Why would you be so quick to spin a perfectly straight statement?

I'm with Ken in Dallas on this one. The tenor of your comments here is cold and disheartening.

Tenured Radical said...

You know what, DiW thought police? I will grant you the three innocent lacrosse players: actually, I already did some time ago, but y'all are so absorbed in listening to yourselves talk, you never noticed or cared. Or learned to read a sentence as it was written rather than to conform to your own loony, judgmental world views. But:

Do not even imagine me backing down on Joe McCarthy or Ann Coulter. And if you don't like the blog: STOP READING IT!!!! But don't just visit here to bicker.


shorty said...

Re conservative thought police intervening on behalf of the delicate sensibilities of Ann Coulter and her departed father: sometimes all the vast reservoirs of irony in the known universe aren't sufficient.

Ann Coulter of attacks on the 911 widows, the Ann Coulter who said that Timothy McVeigh's only mistake was blowing up the wrong building, Ann Coulter ...

I have to stop. Feeling ill, sense of humor staggering to its knees ...

gebranntes kind said...

I'm on the left and can't stand Coulter but I have to say I found the comments made in the original about McCarthy et al distasteful, and I'll try to explain why, although I don't expect to be taken seriously because I think that many people on the Right are correct that the academic Left doesn't really understand the basis or content of their religious sentiment or take it very seriously. Here goes. And by the way, I am not attributing this position to Coulter, just attempting to explain why many people might have their hackles rasied by thise post. Many people who believe in the Christian heaven also believe that the vast majority of those who are there or will go there do not deserve to be there. They are there because G-d forgave them for their sins in life. And they hope that G-d will forgive them for their sins, too. It would be a demonstration of the vast power and mercy of G-d if G-d could take someone who had as made as many mistakes in life as Joseph McCarthy into G-d's bosom. And if G-d can do this for Joseph McCarthy, maybe G-d can do it for people like me, too.

I think the truly problematic part of Coulter's remark, FWIW, is that if there is a heaven and I get to go there, I sincerely hope that the battles we fought on earth have been forgotten or at least held in the appropriate perspective that the eternal has for the temporal. If JM is in that heaven, I hope he has been forgiven for his excesses and me for mine, too.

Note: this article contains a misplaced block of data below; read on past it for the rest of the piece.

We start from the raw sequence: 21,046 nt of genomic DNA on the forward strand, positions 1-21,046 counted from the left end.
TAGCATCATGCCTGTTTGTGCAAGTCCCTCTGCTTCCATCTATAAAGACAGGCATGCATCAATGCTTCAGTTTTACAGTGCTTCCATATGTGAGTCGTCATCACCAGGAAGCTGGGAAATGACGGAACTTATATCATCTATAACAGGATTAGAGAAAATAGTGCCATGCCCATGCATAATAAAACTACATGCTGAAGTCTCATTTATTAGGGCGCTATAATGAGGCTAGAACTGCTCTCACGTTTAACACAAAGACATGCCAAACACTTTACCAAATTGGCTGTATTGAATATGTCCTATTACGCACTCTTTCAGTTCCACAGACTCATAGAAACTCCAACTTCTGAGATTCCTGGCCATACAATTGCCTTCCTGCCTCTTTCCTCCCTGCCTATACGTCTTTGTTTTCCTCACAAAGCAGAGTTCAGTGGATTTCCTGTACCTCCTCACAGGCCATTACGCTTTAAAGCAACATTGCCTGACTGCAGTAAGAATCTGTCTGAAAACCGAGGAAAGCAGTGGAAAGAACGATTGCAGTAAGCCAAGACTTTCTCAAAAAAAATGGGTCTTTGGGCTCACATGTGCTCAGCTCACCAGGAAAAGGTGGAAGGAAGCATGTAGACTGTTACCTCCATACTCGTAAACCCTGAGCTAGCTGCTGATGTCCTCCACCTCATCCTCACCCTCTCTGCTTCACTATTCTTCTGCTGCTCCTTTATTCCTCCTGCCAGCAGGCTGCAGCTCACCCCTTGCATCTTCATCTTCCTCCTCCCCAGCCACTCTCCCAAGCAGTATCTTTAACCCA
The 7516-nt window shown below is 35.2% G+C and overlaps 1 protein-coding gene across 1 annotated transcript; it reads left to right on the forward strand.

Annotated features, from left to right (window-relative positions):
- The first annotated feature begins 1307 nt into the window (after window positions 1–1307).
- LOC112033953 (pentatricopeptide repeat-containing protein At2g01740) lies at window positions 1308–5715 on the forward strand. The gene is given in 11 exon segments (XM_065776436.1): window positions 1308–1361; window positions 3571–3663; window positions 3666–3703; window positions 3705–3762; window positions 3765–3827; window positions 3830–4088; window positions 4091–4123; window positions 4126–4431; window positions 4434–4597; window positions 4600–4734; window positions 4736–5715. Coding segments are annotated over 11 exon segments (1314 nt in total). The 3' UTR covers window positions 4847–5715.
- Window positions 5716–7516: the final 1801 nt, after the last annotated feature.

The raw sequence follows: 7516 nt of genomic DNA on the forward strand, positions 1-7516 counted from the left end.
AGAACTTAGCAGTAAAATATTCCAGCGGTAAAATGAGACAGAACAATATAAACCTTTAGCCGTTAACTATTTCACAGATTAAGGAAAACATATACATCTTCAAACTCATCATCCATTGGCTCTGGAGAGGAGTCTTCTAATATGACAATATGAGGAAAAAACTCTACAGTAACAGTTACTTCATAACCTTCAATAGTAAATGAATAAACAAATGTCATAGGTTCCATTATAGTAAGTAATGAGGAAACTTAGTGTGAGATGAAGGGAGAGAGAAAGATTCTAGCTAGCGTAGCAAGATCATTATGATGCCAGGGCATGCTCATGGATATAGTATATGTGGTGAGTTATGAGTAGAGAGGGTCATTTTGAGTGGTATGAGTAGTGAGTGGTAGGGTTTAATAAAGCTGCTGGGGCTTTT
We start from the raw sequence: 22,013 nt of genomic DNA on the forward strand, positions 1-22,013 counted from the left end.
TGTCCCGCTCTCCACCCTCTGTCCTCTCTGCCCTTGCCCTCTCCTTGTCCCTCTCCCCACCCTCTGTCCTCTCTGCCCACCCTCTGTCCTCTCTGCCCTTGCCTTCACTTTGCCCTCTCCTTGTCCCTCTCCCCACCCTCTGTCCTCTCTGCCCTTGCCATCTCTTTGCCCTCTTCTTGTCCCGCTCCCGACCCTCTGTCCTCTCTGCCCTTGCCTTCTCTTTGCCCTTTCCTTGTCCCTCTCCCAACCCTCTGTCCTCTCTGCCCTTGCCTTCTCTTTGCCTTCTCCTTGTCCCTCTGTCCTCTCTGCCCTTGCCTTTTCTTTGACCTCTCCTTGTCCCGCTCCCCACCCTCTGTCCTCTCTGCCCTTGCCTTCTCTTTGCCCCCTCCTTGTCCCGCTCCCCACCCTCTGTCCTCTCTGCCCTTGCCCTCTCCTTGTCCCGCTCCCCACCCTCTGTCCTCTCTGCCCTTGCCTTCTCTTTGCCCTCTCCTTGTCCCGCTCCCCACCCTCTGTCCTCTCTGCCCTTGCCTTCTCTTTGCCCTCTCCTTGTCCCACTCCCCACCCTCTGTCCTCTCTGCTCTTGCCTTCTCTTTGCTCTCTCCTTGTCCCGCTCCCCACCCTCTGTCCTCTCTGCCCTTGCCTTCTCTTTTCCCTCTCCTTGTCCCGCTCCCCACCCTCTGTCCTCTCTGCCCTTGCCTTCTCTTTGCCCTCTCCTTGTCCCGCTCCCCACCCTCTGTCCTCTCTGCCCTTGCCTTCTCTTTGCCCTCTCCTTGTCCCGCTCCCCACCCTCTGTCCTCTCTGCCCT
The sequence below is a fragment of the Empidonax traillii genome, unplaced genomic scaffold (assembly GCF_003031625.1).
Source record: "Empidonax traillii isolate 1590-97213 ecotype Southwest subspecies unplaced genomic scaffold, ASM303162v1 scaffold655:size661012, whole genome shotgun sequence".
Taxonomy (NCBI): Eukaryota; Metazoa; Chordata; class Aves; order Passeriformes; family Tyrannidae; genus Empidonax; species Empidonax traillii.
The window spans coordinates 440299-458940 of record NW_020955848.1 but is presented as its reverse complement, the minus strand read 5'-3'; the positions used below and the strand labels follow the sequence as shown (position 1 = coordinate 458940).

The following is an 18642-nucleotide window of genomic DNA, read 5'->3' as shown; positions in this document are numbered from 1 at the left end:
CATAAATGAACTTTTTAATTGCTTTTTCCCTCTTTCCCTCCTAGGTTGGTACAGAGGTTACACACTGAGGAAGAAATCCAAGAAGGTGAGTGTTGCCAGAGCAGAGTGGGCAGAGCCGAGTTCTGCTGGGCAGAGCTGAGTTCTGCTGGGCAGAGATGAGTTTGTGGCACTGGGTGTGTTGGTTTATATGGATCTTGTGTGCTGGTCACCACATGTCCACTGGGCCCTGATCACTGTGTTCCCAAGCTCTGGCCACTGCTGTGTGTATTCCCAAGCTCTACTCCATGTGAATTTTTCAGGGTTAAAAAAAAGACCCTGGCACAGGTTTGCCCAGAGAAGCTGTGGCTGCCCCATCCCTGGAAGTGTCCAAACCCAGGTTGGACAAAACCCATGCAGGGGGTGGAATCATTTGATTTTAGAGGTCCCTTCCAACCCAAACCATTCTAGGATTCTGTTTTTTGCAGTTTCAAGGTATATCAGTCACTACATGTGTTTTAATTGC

Tenured Radical said...


Very eloquent indeed, and I take your point. I guess what offended me about the Coulter piece was the idea that Joe McCarthy is in charge of heaven and can be called upon to pitch in to help her anti-liberal agenda on earth. If G-d forgives people for their sins on earth -- and we don't know that G-d has forgiven Joe McCarthy, since that would be a political and theological question in and of itself -- then do we think that *if* people go to heaven they then sit up there taking revenge on people that they couldn't get to while they were on earth, or who are being targeted by their descendants?

In that sense, I would say that my religious sensibilities were thoroughly offended by the essay.

Methinks if Coulter is going to write these pieces -- which are in a way old-fashioned conceits -- she is fair game. And if we can't speak ill of the dead how, pray tell, do we write history?


Anonymous said...

If the dead do not want to be judged harshly, they should have considered their actions before they died.

gebranntes kind said...

I assume that the "nil nisi bonum" statement and sentiment, which are quite ancient ideas in the West at least, refer to the fact that people who are not present cannot defend themselves any longer. I don't know that it has to apply to historians. However, there is a difference between tracing the historical record about someone and wishing that that person not be in heaven, which is what I was trying to point out. If G-d isn't big enough to forgive someone like McCarthy, will my transgressions be too big for G-d, too? If G-d is political, will I be "Left" or "Right" enough for G-d? I find both the idea that politics matter in heaven, and the idea that certain people don't belong there because from our perspective they have excluded themselves, highly problematic.

Anonymous said...

Thanks for giving us the three innocent Duke Lacrosse kids. I sort of can read and write ,having a BS, an MA , an MBA and a CPA. However, this time you were as clear as clear can be and that was really great and I really appreciate it.
I want to put something to you personally that bothers me and see if it interests you. It may not.
Is it the duty of the "progressive" to communicate with the "not so progressive" in a way that is not alienating? Should Republicans be left to go to hell or should the positions of "racists" "sexists" or whatever be understood in an effort to move forward to reconciliation.
Is that a disreputable position in your trained mind?

Tenured Radical said...